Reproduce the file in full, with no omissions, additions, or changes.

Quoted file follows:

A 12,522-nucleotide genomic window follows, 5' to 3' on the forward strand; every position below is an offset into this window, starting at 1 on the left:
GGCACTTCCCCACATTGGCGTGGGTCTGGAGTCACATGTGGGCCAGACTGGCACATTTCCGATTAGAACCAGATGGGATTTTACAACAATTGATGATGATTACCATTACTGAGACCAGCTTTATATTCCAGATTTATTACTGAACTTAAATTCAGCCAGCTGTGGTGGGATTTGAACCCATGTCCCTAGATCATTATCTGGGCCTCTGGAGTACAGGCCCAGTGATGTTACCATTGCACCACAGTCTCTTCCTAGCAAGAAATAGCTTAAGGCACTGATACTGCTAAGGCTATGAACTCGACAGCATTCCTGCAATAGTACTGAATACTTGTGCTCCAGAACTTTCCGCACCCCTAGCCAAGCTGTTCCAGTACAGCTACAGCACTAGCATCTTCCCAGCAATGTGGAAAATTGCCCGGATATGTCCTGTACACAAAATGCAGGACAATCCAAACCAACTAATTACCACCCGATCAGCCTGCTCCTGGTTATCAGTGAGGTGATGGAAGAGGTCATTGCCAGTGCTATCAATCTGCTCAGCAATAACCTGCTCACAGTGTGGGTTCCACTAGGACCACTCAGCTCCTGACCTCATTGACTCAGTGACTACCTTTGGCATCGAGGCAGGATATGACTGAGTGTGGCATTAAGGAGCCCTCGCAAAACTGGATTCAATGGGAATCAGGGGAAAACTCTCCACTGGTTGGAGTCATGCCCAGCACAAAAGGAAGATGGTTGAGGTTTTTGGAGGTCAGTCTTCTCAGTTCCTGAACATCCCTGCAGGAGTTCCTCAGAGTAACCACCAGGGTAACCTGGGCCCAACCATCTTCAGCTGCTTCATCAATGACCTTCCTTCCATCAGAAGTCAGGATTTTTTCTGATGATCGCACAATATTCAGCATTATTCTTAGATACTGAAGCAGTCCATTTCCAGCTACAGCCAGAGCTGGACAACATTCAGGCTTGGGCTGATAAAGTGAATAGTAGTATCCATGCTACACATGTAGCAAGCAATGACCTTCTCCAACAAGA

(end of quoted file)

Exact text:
A 12,522-nucleotide genomic window follows, 5' to 3' on the forward strand; every position below is an offset into this window, starting at 1 on the left:
GGCACTTCCCCACATTGGCGTGGGTCTGGAGTCACATGTGGGCCAGACTGGCACATTTCCGATTAGAACCAGATGGGATTTTACAACAATTGATGATGATTACCATTACTGAGACCAGCTTTATATTCCAGATTTATTACTGAACTTAAATTCAGCCAGCTGTGGTGGGATTTGAACCCATGTCCCTAGATCATTATCTGGGCCTCTGGAGTACAGGCCCAGTGATGTTACCATTGCACCACAGTCTCTTCCTAGCAAGAAATAGCTTAAGGCACTGATACTGCTAAGGCTATGAACTCGACAGCATTCCTGCAATAGTACTGAATACTTGTGCTCCAGAACTTTCCGCACCCCTAGCCAAGCTGTTCCAGTACAGCTACAGCACTAGCATCTTCCCAGCAATGTGGAAAATTGCCCGGATATGTCCTGTACACAAAATGCAGGACAATCCAAACCAACTAATTACCACCCGATCAGCCTGCTCCTGGTTATCAGTGAGGTGATGGAAGAGGTCATTGCCAGTGCTATCAATCTGCTCAGCAATAACCTGCTCACAGTGTGGGTTCCACTAGGACCACTCAGCTCCTGACCTCATTGACTCAGTGACTACCTTTGGCATCGAGGCAGGATATGACTGAGTGTGGCATTAAGGAGCCCTCGCAAAACTGGATTCAATGGGAATCAGGGGAAAACTCTCCACTGGTTGGAGTCATGCCCAGCACAAAAGGAAGATGGTTGAGGTTTTTGGAGGTCAGTCTTCTCAGTTCCTGAACATCCCTGCAGGAGTTCCTCAGAGTAACCACCAGGGTAACCTGGGCCCAACCATCTTCAGCTGCTTCATCAATGACCTTCCTTCCATCAGAAGTCAGGATTTTTTCTGATGATCGCACAATATTCAGCATTATTCTTAGATACTGAAGCAGTCCATTTCCAGCTACAGCCAGAGCTGGACAACATTCAGGCTTGGGCTGATAAAGTGAATAGTAGTATCCATGCTACACATGTAGCAAGCAATGACCTTCTCCAACAAGA